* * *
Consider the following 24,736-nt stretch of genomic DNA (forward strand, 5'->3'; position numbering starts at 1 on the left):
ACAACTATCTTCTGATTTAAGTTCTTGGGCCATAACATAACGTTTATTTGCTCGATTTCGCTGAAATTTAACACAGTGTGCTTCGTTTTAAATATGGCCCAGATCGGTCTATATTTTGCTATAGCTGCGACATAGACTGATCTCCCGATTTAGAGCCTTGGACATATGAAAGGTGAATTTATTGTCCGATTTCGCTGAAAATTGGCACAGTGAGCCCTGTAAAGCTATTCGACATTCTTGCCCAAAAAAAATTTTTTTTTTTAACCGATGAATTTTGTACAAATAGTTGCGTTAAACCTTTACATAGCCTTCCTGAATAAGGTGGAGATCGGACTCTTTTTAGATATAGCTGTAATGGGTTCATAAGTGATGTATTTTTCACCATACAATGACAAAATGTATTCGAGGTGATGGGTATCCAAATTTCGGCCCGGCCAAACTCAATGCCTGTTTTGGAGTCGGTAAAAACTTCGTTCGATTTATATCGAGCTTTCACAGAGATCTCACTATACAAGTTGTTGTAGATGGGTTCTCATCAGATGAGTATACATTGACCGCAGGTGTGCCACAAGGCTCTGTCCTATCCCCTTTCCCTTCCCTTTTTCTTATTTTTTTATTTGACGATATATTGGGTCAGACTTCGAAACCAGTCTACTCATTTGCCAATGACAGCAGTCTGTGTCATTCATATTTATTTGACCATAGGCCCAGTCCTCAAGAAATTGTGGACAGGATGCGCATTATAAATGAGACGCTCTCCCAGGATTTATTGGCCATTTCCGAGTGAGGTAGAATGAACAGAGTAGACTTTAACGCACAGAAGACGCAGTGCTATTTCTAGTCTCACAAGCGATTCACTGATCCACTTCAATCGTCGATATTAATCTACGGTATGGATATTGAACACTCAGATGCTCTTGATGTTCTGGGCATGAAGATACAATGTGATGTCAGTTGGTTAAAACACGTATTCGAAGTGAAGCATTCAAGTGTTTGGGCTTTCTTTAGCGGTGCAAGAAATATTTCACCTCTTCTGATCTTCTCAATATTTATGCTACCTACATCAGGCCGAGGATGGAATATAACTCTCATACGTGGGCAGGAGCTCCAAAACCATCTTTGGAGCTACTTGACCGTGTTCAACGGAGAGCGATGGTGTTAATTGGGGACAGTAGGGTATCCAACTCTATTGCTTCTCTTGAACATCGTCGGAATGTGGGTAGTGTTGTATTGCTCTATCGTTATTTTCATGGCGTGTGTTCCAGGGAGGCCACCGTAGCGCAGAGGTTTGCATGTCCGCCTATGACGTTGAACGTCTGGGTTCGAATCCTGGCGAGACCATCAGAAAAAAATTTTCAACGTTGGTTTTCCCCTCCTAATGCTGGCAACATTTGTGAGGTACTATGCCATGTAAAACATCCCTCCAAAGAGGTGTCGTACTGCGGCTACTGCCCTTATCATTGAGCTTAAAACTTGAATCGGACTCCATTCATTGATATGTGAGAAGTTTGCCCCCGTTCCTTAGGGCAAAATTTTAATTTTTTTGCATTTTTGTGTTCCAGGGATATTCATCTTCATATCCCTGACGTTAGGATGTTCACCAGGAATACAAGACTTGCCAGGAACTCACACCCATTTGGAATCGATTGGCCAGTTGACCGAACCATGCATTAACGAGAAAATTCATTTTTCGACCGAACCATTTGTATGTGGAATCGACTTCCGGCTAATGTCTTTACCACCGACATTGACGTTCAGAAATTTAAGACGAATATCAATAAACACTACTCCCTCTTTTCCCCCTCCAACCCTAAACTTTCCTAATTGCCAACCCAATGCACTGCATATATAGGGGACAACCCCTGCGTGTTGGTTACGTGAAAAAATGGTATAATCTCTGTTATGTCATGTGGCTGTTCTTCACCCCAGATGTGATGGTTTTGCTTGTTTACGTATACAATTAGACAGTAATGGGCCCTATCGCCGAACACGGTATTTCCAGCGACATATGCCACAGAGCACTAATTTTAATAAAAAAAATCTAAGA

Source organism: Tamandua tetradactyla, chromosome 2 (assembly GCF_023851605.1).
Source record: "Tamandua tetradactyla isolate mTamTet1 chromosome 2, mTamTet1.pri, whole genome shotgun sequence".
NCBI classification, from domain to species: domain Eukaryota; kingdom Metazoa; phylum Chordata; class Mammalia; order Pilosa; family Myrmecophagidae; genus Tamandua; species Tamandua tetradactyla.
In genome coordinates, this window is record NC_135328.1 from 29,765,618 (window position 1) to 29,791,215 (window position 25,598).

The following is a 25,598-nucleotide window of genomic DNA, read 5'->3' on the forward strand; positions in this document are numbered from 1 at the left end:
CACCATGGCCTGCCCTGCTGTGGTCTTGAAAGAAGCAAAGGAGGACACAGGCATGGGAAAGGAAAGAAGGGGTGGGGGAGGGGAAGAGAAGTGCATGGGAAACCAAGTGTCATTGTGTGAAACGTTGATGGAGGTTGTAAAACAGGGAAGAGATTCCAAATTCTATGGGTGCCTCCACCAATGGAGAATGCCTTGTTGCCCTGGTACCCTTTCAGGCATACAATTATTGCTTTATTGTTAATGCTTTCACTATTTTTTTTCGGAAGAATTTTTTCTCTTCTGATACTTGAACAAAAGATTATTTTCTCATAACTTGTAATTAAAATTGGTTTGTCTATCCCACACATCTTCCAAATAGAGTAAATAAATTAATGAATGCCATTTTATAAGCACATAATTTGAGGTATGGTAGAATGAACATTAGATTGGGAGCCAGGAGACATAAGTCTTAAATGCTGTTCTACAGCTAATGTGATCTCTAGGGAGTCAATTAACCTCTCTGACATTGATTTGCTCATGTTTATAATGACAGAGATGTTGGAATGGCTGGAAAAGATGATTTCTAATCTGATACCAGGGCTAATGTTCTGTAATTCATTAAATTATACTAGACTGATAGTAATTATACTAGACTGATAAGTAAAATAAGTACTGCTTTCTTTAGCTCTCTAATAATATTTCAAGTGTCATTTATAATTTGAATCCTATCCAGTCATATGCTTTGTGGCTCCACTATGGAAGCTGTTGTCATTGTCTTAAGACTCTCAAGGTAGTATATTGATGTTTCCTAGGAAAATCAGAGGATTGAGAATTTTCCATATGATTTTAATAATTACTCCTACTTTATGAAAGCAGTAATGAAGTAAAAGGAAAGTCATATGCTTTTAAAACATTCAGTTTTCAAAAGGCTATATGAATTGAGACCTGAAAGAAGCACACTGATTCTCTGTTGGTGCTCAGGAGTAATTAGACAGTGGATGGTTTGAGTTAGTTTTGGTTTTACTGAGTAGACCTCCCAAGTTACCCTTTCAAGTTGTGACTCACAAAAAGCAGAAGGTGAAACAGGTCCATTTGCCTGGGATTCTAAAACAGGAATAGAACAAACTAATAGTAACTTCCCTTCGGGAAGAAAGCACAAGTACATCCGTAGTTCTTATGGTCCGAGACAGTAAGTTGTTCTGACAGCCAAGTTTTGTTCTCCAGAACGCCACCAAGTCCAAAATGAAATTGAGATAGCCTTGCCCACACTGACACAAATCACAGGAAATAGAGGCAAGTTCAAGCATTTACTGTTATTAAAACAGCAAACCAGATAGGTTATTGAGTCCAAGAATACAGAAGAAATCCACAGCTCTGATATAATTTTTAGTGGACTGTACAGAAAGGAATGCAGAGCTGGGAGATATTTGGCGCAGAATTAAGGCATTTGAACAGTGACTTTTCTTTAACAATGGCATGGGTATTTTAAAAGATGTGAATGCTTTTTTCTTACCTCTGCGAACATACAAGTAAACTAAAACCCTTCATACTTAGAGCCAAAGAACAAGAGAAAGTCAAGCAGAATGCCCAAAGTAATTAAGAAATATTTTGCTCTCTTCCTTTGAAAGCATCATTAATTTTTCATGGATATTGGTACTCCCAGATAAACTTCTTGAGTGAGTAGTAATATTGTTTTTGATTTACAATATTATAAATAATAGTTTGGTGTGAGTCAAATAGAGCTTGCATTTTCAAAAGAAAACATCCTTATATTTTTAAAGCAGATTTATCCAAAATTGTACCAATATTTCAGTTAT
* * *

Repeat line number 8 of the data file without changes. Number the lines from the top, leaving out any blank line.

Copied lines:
CACCATGGCCTGCCCTGCTGTGGTCTTGAAAGAAGCAAAGGAGGACACAGGCATGGGAAAGGAAAGAAGGGGTGGGGGAGGGGAAGAGAAGTGCATGGGAAACCAAGTGTCATTGTGTGAAACGTTGATGGAGGTTGTAAAACAGGGAAGAGATTCCAAATTCTATGGGTGCCTCCACCAATGGAGAATGCCTTGTTGCCCTGGTACCCTTTCAGGCATACAATTATTGCTTTATTGTTAATGCTTTCACTATTTTTTTTCGGAAGAATTTTTTCTCTTCTGATACTTGAACAAAAGATTATTTTCTCATAACTTGTAATTAAAATTGGTTTGTCTATCCCACACATCTTCCAAATAGAGTAAATAAATTAATGAATGCCATTTTATAAGCACATAATTTGAGGTATGGTAGAATGAACATTAGATTGGGAGCCAGGAGACATAAGTCTTAAATGCTGTTCTACAGCTAATGTGATCTCTAGGGAGTCAATTAACCTCTCTGACATTGATTTGCTCATGTTTATAATGACAGAGATGTTGGAATGGCTGGAAAAGATGATTTCTAATCTGATACCAGGGCTAATGTTCTGTAATTCATTAAATTATACTAGACTGATAGTAATTATACTAGACTGATAAGTAAAATAAGTACTGCTTTCTTTAGCTCTCTAATAATATTTCAAGTGTCATTTATAATTTGAATCCTATCCAGTCATATGCTTTGTGGCTCCACTATGGAAGCTGTTGTCATTGTCTTAAGACTCTCAAGGTAGTATATTGATGTTTCCTAGGAAAATCAGAGGATTGAGAATTTTCCATATGATTTTAATAATTACTCCTACTTTATGAAAGCAGTAATGAAGTAAAAGGAAAGTCATATGCTTTTAAAACATTCAGTTTTCAAAAGGCTATATGAATTGAGACCTGAAAGAAGCACACTGATTCTCTGTTGGTGCTCAGGAGTAATTAGACAGTGGATGGTTTGAGTTAGTTTTGGTTTTACTGAGTAGACCTCCCAAGTTACCCTTTCAAGTTGTGACTCACAAAAAGCAGAAGGTGAAACAGGTCCATTTGCCTGGGATTCTAAAACAGGAATAGAACAAACTAATAGTAACTTCCCTTCGGGAAGAAAGCACAAGTACATCCGTAGTTCTTATGGTCCGAGACAGTAAGTTGTTCTGACAGCCAAGTTTTGTTCTCCAGAACGCCACCAAGTCCAAAATGAAATTGAGATAGCCTTGCCCACACTGACACAAATCACAGGAAATAGAGGCAAGTTCAAGCATTTACTGTTATTAAAACAGCAAACCAGATAGGTTATTGAGTCCAAGAATACAGAAGAAATCCACAGCTCTGATATAATTTTTAGTGGACTGTACAGAAAGGAATGCAGAGCTGGGAGATATTTGGCGCAGAATTAAGGCATTTGAACAGTGACTTTTCTTTAACAATGGCATGGGTATTTTAAAAGATGTGAATGCTTTTTTCTTACCTCTGCGAACATACAAGTAAACTAAAACCCTTCATACTTAGAGCCAAAGAACAAGAGAAAGTCAAGCAGAATGCCCAAAGTAATTAAGAAATATTTTGCTCTCTTCCTTTGAAAGCATCATTAATTTTTCATGGATATTGGTACTCCCAGATAAACTTCTTGAGTGAGTAGTAATATTGTTTTTGATTTACAATATTATAAATAATAGTTTGGTGTGAGTCAAATAGAGCTTGCATTTTCAAAAGAAAACATCCTTATATTTTTAAAGCAGATTTATCCAAAATTGTACCAATATTTCAGTTAT